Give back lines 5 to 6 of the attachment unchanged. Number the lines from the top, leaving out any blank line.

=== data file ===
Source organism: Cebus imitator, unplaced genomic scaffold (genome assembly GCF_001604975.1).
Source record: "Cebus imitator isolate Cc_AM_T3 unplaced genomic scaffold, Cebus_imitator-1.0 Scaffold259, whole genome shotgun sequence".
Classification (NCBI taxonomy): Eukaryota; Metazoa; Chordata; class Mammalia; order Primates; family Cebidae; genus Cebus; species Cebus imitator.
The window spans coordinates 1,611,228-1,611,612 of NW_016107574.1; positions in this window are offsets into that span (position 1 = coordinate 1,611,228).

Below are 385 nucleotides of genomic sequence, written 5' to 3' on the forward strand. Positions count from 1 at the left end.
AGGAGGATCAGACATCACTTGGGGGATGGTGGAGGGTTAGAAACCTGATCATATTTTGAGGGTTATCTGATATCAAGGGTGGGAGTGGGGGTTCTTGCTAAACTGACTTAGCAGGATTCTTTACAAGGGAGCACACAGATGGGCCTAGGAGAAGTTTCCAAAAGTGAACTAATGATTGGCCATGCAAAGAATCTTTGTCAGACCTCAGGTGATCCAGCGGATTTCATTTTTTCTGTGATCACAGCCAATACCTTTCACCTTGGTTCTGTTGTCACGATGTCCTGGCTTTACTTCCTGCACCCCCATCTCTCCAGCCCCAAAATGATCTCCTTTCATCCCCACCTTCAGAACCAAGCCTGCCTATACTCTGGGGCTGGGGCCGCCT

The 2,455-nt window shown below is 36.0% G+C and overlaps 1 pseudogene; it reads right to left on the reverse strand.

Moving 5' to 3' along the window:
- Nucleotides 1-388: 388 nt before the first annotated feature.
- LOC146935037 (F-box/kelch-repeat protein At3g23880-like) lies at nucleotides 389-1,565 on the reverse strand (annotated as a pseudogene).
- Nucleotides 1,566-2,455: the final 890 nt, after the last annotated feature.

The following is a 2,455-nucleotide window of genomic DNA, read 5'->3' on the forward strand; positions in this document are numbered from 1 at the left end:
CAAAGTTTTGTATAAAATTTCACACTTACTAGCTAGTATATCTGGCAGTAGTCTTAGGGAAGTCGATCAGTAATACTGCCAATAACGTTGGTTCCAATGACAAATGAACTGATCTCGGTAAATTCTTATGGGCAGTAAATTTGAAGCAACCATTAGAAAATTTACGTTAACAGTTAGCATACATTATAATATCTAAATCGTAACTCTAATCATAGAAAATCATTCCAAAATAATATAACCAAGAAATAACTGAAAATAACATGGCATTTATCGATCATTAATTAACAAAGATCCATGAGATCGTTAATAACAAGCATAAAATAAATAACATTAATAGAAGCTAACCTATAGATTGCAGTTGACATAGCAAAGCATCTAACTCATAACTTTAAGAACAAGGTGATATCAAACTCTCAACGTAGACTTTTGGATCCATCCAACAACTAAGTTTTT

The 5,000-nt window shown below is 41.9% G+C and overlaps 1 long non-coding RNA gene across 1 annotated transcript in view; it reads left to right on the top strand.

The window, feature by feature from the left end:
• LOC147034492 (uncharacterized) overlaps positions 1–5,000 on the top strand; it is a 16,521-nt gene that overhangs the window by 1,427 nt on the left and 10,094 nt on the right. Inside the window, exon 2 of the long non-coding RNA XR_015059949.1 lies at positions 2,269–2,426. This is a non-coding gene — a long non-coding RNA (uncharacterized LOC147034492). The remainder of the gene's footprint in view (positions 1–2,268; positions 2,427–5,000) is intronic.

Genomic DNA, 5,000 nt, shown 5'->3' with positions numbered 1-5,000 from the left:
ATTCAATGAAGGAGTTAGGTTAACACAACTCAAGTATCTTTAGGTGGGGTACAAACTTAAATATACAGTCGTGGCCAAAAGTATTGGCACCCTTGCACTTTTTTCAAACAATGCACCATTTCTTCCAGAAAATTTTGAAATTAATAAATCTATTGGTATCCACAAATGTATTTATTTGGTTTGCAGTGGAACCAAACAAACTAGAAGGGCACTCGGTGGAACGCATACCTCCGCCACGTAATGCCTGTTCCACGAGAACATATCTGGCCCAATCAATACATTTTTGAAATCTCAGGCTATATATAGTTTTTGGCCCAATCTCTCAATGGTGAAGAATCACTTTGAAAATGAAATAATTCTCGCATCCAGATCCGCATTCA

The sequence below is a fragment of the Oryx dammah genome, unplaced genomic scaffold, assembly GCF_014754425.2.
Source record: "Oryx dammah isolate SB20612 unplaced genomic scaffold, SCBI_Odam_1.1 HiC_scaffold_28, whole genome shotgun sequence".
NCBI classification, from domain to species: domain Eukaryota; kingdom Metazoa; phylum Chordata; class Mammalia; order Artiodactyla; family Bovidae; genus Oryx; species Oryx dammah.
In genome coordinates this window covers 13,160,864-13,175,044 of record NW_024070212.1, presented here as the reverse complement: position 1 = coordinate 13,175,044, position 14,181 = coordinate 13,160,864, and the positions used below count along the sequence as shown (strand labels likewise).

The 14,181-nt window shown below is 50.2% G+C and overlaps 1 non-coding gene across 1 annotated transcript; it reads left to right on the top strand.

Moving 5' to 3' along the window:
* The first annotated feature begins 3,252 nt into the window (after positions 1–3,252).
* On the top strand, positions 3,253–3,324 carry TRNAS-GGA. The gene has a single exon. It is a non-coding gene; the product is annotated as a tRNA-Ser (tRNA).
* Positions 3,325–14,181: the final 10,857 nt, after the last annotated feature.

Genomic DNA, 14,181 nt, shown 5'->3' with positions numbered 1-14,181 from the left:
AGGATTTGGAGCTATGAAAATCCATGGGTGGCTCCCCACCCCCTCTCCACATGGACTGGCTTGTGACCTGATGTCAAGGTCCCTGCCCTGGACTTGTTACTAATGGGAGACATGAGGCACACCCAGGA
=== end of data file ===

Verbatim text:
Below are 385 nucleotides of genomic sequence, written 5' to 3' on the forward strand. Positions count from 1 at the left end.
AGGAGGATCAGACATCACTTGGGGGATGGTGGAGGGTTAGAAACCTGATCATATTTTGAGGGTTATCTGATATCAAGGGTGGGAGTGGGGGTTCTTGCTAAACTGACTTAGCAGGATTCTTTACAAGGGAGCACACAGATGGGCCTAGGAGAAGTTTCCAAAAGTGAACTAATGATTGGCCATGCAAAGAATCTTTGTCAGACCTCAGGTGATCCAGCGGATTTCATTTTTTCTGTGATCACAGCCAATACCTTTCACCTTGGTTCTGTTGTCACGATGTCCTGGCTTTACTTCCTGCACCCCCATCTCTCCAGCCCCAAAATGATCTCCTTTCATCCCCACCTTCAGAACCAAGCCTGCCTATACTCTGGGGCTGGGGCCGCCT